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LIR 30: Week 3. Thesis Questions, Citing & Using Sources. Class Announcements. Change in lecture notes Lab rules re: food Class quiz/question deadline!. From “Topic” to Thesis Statement. Research Topics. Topic selection: Specific topic = ease of research More focused

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lir 30 week 3

LIR 30: Week 3

Thesis Questions,

Citing & Using Sources

class announcements
Class Announcements
  • Change in lecture notes
  • Lab rules re: food
  • Class quiz/question deadline!
research topics
Research Topics

Topic selection:

    • Specific topic = ease of research
      • More focused
      • Eliminate off-topic sources
      • Fewer sources to review
  • Even topics selected by instructors can be “tweaked” for easier research
good research topics
Good Research Topics
  • Two (or more) elements
  • Thesis = Topic + Specific Assertion
good research topics6
Good Research Topics

Thesis = Topic + Specific Assertion

Clash + influence on music

Google + privacy & China policy

Steroids + Congressional hearings

Struggling readers + effect of reading dog program

Creeks + urban restoration

good research topics7
Good Research Topics
  • Reggae
    • Too broad
  • Reggae influence on “Police and Thieves”
    • Too narrow
  • Influence of reggae music on the Clash
    • Just right!
is a thesis statement or research question required

Is a thesis statement or research question required?

Ask your instructor!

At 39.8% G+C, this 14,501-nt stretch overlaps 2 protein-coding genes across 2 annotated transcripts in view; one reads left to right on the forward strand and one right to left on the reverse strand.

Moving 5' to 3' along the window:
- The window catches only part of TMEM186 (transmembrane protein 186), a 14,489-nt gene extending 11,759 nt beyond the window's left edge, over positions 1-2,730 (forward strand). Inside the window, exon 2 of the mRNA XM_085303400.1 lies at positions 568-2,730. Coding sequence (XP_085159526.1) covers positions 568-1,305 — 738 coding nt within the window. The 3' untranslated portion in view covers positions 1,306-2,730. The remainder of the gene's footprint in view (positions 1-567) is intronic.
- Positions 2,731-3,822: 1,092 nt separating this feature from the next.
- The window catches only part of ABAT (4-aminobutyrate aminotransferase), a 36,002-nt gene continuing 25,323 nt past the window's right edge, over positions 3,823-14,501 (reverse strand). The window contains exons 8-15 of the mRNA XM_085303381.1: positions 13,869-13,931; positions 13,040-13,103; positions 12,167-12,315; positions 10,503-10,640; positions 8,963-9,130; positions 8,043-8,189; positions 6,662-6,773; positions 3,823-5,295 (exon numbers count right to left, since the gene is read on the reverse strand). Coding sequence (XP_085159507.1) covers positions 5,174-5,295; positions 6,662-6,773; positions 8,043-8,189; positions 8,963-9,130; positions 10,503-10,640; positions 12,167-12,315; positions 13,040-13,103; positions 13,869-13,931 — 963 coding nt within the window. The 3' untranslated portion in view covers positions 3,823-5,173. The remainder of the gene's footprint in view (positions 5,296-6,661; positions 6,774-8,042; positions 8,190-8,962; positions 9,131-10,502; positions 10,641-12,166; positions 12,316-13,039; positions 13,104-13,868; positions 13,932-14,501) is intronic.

(Can be helpful even if not required.)

creating thesis and topic statements or research questions
Thesis statement:

One or two sentence statement articulating purpose

Defines, topic and may indicate point of view

Research Question:

All of the above, plus…

Articulates research topic in question form

Creating Thesis and Topic Statements or Research Questions
strong thesis topic questions
Strong thesis/topic questions
  • Justifies discussion
  • One idea, direction for research
  • Specific
  • Roadmap for research and writing
strong thesis statements
Needs Improvement

“Hansel and Gretel” by the Brothers Grimm is one of the greatest classic fairy tales.

New and Improved!

The Brothers Grimm sought to improve health education for their public through fairy tales. “Hansel and Gretel” reflects their growing concern over the high-carbohydrate diets common in late 19th century Germany.

Strong thesis statements?
strong research questions
Needs Improvement

Does “Hansel and Gretel” reflect the health concerns of the Brothers Grimm?

New and Improved!

Given the Brothers Grimm commitment to health education through fairy tales, how does “Hansel and Gretel” demonstrate their concern with the high carbohydrate diet of Germans in the late 19th century?

Strong research questions?
be sure to read reader material for next week plus excellent site for more information

Be sure to read Reader material for next week(Plus excellent site for more information)

http://owl.english.purdue.edu/workshops/hypertext/ResearchW/thesis.html

citation styles what the heck
Citation styles: what the heck?
  • MLA vs. APA
  • MLA: humanities, arts
  • APA: sciences, social sciences
    • http://www.santarosa.edu/library/guides/apa.pdf
    • http://www.santarosa.edu/library/guides/apa-databases.pdf
mla format handouts online versions
MLA Format Handouts online versions

General sources:

http://www.santarosa.edu/library/guides/mla.pdf

Electronic sources

http://www.santarosa.edu/library/guides/mla-databases.pdf

citing sources

Citing Sources

Correctly!

what is a source
What is a source?